INDIANAPOLIS — Mayor Joe Hogsett has condemned the march of approximately 75 members of a group researchers call white nationalist and fascist through downtown Indianapolis this weekend.
“Hate has no place in Indianapolis,” read the mayor’s statement. “The individuals who marched downtown yesterday do not represent the values of our community and we condemn their message in the strongest terms possible.”
Members of the Patriot Front marched from the grounds of the Statehouse down West Market Street to Monument Circle where Indy Laborfest welcomed working families celebrating the holiday weekend to the War Memorial on North Meridian Street on to the American Legion Mall and concluding near the main branch of the Indianapolis Public Library.
“They’re pretty well known among people who study these groups,” said Professor Jeffrey Isaac of Indiana University. “They’re a white supremacist group and they articulate this idea of the Great Replacement which is widespread among far-right groups in the world today. They claim to reclaim America.”
“Reclaim America” was the group’s chant, along with one banner that read the same and another that read, “America Is Not For Sale,” as the members marched to the cadence of a drum carrying American flags displayed upside down while they also railed against the U.S. financial system.
“I read their manifesto which is very fascist. They’re a fascist group,” said Isaac. “They don’t believe what America is now. One of their texts that they have here is, ‘America is dead. Long live America’.”
The group’s website listed Indiana as one of its top three activity states earlier this summer after Patriot Front stickers and posters were found on the IU-Fort Wayne campus last winter.
A faction of the group was detained in Idaho this past June by authorities who concluded the Patriot Front members were packed in the back of a box rental truck and on their way to disrupt a Pride celebration.
Isaac said the Patriot Front is an offshoot of groups that were involved in fatal riots in Virginia in 2017.
“A lot of these groups came out of Charlottesville,” said Isaac. “Certainly some of the were involved in January 6th. Some of them probably have overlapping memberships with some of these other groups like the Proud Boys or the Three Percenters or the Oath Keepers.”
Isaac said motorcycle riding members of the Three Percenters were on the IU Bloomington campus last week ostensibly to provide “security” for a group that was leading a protest at the Kinsey Institute for Sex, Gender and Reproduction.
The manifesto on the Patriot Front website is replete with quotes from Henry Ford, Charles Lindbergh, Calvin Coolidge, Andrew Jackson, Thomas Jefferson and Theodore Roosevelt.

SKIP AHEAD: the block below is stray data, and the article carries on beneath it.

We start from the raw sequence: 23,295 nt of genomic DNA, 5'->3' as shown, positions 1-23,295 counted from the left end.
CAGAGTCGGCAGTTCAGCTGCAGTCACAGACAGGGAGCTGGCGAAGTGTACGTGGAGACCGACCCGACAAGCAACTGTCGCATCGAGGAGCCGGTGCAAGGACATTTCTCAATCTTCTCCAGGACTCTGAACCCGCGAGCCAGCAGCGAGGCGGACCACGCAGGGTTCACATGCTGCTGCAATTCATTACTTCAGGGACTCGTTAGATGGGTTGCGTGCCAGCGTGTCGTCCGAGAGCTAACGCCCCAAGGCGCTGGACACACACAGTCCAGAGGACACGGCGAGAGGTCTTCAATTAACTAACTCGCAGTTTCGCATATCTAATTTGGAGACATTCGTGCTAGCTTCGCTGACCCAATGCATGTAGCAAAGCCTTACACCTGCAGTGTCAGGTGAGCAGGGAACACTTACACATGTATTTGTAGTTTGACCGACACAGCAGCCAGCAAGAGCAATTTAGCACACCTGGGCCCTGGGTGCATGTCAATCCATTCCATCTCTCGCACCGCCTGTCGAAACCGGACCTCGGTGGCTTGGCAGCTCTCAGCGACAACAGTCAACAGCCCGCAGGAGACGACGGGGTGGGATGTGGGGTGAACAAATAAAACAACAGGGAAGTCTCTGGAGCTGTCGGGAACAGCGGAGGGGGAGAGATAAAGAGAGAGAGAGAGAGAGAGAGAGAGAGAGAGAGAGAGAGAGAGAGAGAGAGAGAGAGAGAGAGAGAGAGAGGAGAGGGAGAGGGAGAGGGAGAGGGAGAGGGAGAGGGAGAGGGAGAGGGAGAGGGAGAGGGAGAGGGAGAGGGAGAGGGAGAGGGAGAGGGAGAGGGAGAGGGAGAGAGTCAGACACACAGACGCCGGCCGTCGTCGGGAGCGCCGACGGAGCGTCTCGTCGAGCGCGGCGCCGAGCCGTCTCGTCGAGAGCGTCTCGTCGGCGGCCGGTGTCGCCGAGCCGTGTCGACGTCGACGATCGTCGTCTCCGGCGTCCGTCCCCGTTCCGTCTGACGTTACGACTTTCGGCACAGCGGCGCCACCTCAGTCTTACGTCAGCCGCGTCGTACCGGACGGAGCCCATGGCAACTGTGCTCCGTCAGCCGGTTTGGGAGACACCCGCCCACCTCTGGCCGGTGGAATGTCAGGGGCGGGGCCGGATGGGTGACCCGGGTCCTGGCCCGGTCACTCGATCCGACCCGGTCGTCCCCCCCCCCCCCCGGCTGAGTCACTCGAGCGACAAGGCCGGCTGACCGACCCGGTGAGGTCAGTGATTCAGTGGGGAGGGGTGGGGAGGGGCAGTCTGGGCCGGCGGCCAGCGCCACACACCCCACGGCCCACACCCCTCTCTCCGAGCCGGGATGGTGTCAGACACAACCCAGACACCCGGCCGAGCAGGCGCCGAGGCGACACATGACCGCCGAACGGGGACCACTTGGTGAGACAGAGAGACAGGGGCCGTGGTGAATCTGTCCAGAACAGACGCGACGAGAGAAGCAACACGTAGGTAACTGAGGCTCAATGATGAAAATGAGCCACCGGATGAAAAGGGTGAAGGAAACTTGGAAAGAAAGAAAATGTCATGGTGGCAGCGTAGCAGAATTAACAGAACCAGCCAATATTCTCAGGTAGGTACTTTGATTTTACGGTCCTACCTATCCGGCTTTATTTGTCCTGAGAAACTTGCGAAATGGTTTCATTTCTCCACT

“For instance, the first page of their manifesto quotes George Washington saying, ‘Conquer or die’,” said Isaac. “So basically the entire country, the political system of liberal democracy, capitalism, consumerism, its all corrupt, and its on the verge of falling and they are kind of accelerationists, they want to promote the fall. They believe in what they call a pan-European identity which they talk about in terms of racial stock. They’re a white supremacist group.
“The American stock, the white American Anglo Saxon protestant heritage is being endangered and unless it fights back and wins, it will die. That’s the rhetoric of this group.”
While State Capitol Police observed the march Saturday, the group’s procession was apparently legal and non-violent.
IMPD determined the group was merely passing through Indianapolis and has found no evidence of a significant permanent presence locally.
“I think these groups, in general, are very important and very dangerous,” said Isaac reflecting on the group’s patriot identity. “It’s been claimed by many groups that are anti-democratic, that are reactionary, and they’re not the first and they’re not the last to do that. The rhetoric of patriotism is a rhetoric that can be claimed by lots of different types of people.
“Similar types of claims are made by fascist groups everywhere.”
Sen. Todd Young condemned the group in a statement:
“There is no place for hate in our country, and I condemn all hate groups and rallies from any political background that promote violence. As your U.S. Senator, I have and will continue to work on policies that bring Hoosiers together.”Sen. Todd Young
Rep. Andre Carson also released a statement:
“The values this group represents are dangerous to democracy. I condemn this show of hatred—these extremist views should not represent Indianapolis or the majority of its residents.”Rep. Andre Carson